A Valdivia/Chorrera Miniature Jaguar Mortar, ca. 1500 - 1000 BCE
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In antiquity, this fantastic stylized vessel was used as a mortar. Carved from greenish-brown limestone into the form of a jaguar, the balanced spiral tail is particularly intricate and a remarkable accomplishment demonstrating the skills of Valdivia artists when working with stone. The squarish head with a wide-open mouth bares two rows of fangs, while the cubed body with incised linear detailing on either side, standing on four short legs with drilled suspension holes at the front. At the top is a shallow rectangular depression, used to aid in the preparation of hallucinogenic snuffs, that were inhaled by shamans to facilitate their interaction with the spirit realm. During his trance, the shaman could enter into invisible worlds and appropriate the virtues of the invoked animal.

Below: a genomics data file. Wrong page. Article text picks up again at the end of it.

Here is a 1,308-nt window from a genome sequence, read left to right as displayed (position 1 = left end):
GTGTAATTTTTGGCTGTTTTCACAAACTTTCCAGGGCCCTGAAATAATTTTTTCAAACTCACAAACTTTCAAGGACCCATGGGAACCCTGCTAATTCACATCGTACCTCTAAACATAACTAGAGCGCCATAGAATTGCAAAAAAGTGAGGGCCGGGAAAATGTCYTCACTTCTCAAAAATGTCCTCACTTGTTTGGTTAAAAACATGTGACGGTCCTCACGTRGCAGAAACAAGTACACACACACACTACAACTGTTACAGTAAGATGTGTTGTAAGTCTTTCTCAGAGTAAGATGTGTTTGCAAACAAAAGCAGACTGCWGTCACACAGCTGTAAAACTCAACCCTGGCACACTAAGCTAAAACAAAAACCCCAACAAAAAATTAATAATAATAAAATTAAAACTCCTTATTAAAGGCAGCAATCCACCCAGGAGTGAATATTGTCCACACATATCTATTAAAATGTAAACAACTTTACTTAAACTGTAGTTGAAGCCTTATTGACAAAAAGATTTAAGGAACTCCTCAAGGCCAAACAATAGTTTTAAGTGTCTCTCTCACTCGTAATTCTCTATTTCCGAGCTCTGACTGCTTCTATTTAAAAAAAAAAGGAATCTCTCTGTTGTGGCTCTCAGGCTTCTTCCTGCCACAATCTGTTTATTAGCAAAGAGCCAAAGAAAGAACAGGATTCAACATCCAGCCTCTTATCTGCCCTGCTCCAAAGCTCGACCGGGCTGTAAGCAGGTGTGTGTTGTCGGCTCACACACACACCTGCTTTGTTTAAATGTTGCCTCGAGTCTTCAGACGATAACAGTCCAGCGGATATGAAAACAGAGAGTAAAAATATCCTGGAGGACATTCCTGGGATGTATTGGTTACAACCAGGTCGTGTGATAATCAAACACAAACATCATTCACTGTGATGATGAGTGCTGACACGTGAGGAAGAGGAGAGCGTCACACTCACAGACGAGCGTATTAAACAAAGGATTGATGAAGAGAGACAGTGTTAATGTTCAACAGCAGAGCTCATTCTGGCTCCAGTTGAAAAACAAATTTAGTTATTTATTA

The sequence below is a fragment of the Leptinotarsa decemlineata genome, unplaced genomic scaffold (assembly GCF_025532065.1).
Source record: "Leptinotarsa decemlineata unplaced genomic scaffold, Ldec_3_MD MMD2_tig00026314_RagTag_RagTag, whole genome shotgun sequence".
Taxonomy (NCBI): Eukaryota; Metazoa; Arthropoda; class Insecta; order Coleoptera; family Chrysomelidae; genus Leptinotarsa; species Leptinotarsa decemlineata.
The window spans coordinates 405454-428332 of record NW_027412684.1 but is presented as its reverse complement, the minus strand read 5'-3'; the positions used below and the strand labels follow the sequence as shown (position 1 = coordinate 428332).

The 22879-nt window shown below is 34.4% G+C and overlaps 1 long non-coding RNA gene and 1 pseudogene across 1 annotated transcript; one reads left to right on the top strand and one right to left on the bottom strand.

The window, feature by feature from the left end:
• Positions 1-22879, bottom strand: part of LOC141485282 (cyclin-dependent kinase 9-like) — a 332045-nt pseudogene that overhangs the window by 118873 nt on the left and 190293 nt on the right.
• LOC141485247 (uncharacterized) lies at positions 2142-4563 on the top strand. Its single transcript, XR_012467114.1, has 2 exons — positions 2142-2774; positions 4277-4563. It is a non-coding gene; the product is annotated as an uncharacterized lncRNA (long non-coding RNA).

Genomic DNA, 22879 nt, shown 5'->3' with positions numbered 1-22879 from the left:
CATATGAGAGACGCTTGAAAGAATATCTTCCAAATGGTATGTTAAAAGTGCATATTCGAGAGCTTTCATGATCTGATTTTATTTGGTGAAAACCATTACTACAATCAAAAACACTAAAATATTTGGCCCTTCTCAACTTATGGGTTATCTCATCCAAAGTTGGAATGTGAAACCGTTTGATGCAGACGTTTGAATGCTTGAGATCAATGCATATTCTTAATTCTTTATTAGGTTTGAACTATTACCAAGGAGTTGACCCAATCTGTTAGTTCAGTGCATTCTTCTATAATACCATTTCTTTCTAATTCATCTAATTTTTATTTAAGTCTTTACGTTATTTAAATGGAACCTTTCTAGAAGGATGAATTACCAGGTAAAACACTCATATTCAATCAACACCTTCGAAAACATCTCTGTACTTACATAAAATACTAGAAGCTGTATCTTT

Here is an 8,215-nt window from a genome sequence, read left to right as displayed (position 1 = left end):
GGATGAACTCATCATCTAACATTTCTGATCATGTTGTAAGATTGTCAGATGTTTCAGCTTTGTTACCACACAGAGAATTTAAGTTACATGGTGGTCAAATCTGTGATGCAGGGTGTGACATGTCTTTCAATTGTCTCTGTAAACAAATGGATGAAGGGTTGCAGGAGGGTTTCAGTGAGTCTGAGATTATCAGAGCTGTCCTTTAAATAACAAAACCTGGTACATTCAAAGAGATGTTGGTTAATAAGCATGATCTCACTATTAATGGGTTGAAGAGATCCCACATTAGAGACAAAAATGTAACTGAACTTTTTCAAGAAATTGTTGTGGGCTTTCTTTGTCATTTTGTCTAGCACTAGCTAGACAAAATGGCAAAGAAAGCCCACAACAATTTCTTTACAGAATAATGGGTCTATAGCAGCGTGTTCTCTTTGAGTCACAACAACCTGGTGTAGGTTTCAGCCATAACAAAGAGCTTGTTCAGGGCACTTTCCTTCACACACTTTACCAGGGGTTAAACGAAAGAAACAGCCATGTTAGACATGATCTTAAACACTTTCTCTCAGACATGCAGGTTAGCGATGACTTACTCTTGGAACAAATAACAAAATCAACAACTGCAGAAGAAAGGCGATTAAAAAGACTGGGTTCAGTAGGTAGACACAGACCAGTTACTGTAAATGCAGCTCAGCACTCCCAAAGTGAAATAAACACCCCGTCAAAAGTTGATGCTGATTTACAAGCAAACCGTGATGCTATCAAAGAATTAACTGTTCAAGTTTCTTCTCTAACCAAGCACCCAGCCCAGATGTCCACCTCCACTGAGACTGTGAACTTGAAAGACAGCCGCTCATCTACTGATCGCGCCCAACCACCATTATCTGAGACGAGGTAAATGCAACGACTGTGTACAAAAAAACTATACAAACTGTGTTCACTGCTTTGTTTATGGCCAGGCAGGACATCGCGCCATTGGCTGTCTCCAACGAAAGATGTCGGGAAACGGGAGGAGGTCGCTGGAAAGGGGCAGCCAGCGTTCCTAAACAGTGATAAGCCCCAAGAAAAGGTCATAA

The Chorrera civilization constitutes the third and final phase of the formative period of the Pacific coast and is characterized by artistic inventiveness combined with mastery of stoneworking techniques. The artists drew their inspiration from the surrounding flora and fauna. Although this vessel exhibits some fine scratches within the bowl, it does not seem to have received extensive use. It is possible that this particularly elegant version was created specifically for mortuary internment, and may have thus been used a single time, containing freshly prepared snuff for a deceased shaman to take into the spirit realm.
Dimensions: Length: 4 1/8 inches (10.6 cm)
Condition: Tail professionally rejoined with light surface inpainting, missing the inner tip section of tail spiral, otherwise intact. A very fine example with excellent ancient surface patina.
Provenance: Ex. Nukanal collection, Miami, Florida, 1968-2010 (former UN ambassador from Ecuador), thereafter private Michigan collection.